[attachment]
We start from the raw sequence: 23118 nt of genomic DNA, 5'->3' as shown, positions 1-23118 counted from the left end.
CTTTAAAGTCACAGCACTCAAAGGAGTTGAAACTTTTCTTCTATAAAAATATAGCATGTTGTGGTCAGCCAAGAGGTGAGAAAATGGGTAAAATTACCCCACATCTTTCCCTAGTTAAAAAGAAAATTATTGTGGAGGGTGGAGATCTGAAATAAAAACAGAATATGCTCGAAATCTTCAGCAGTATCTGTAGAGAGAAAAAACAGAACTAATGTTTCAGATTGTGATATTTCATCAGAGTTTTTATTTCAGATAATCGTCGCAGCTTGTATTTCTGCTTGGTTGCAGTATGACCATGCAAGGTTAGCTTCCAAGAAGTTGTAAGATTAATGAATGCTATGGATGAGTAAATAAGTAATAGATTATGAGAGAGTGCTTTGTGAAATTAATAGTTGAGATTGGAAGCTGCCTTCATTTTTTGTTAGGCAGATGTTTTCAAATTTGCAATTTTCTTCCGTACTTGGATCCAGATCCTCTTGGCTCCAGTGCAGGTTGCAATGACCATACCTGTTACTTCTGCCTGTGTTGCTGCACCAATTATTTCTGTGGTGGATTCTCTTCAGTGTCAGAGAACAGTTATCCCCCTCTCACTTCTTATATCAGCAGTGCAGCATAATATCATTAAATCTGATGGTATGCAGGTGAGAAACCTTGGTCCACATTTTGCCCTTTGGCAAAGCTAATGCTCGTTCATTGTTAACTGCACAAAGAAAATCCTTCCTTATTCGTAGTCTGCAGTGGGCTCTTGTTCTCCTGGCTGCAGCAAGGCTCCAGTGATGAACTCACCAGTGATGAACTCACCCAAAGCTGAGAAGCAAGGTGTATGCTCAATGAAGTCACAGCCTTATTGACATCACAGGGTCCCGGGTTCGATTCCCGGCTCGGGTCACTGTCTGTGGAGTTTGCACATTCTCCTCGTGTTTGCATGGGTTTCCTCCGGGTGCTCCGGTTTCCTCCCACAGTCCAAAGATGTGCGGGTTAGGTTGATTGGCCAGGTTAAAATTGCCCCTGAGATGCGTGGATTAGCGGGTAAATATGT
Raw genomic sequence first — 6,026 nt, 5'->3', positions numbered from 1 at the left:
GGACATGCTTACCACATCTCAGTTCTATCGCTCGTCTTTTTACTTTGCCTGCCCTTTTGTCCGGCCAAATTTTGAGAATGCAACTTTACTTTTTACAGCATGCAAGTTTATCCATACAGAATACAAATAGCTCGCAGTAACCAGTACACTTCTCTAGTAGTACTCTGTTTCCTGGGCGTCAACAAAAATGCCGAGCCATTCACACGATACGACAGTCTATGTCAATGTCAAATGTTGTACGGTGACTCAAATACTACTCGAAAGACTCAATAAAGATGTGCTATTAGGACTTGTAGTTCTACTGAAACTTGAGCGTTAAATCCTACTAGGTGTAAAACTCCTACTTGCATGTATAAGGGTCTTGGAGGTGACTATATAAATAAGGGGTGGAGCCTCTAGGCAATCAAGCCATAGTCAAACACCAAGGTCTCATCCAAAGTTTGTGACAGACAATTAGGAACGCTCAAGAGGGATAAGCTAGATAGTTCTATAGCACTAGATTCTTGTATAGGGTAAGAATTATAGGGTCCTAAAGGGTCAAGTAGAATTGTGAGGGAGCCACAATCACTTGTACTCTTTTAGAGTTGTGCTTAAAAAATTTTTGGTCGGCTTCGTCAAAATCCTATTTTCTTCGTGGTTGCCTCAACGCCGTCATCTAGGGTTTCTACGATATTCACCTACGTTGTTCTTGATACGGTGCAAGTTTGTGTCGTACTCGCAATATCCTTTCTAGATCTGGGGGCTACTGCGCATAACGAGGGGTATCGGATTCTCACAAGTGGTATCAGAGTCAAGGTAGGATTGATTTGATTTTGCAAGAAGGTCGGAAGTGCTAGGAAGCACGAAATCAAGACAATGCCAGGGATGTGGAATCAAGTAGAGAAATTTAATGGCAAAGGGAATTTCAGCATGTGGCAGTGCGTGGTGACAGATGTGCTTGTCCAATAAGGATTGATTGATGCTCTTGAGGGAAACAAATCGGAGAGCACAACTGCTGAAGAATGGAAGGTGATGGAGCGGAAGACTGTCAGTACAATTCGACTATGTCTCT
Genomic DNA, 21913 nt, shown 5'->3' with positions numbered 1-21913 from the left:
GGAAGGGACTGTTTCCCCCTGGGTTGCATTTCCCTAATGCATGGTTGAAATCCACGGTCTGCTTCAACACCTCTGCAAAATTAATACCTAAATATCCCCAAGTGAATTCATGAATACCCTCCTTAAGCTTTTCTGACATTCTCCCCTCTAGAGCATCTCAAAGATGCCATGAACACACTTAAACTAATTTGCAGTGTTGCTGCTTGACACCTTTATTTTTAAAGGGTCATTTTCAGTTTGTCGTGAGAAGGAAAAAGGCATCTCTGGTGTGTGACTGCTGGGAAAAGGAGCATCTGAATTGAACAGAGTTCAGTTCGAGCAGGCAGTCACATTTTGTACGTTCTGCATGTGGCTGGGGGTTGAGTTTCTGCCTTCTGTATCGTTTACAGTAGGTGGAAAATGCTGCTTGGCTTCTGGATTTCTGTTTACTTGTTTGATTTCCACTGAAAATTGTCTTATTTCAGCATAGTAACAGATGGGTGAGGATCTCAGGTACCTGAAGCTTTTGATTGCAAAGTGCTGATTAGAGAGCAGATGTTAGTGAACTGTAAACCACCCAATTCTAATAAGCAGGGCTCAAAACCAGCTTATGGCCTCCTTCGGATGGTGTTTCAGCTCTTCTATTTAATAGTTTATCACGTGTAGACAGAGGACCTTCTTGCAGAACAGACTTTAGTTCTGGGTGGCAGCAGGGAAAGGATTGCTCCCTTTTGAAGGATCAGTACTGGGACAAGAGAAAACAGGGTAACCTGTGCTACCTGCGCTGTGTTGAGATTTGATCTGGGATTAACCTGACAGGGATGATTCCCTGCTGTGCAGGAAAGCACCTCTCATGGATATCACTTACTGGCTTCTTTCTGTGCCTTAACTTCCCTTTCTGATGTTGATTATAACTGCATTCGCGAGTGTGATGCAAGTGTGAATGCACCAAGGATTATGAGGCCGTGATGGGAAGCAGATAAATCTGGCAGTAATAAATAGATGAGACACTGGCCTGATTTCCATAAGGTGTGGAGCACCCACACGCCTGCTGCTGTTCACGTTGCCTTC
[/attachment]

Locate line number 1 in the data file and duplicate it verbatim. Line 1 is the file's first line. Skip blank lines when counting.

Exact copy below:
We start from the raw sequence: 23118 nt of genomic DNA, 5'->3' as shown, positions 1-23118 counted from the left end.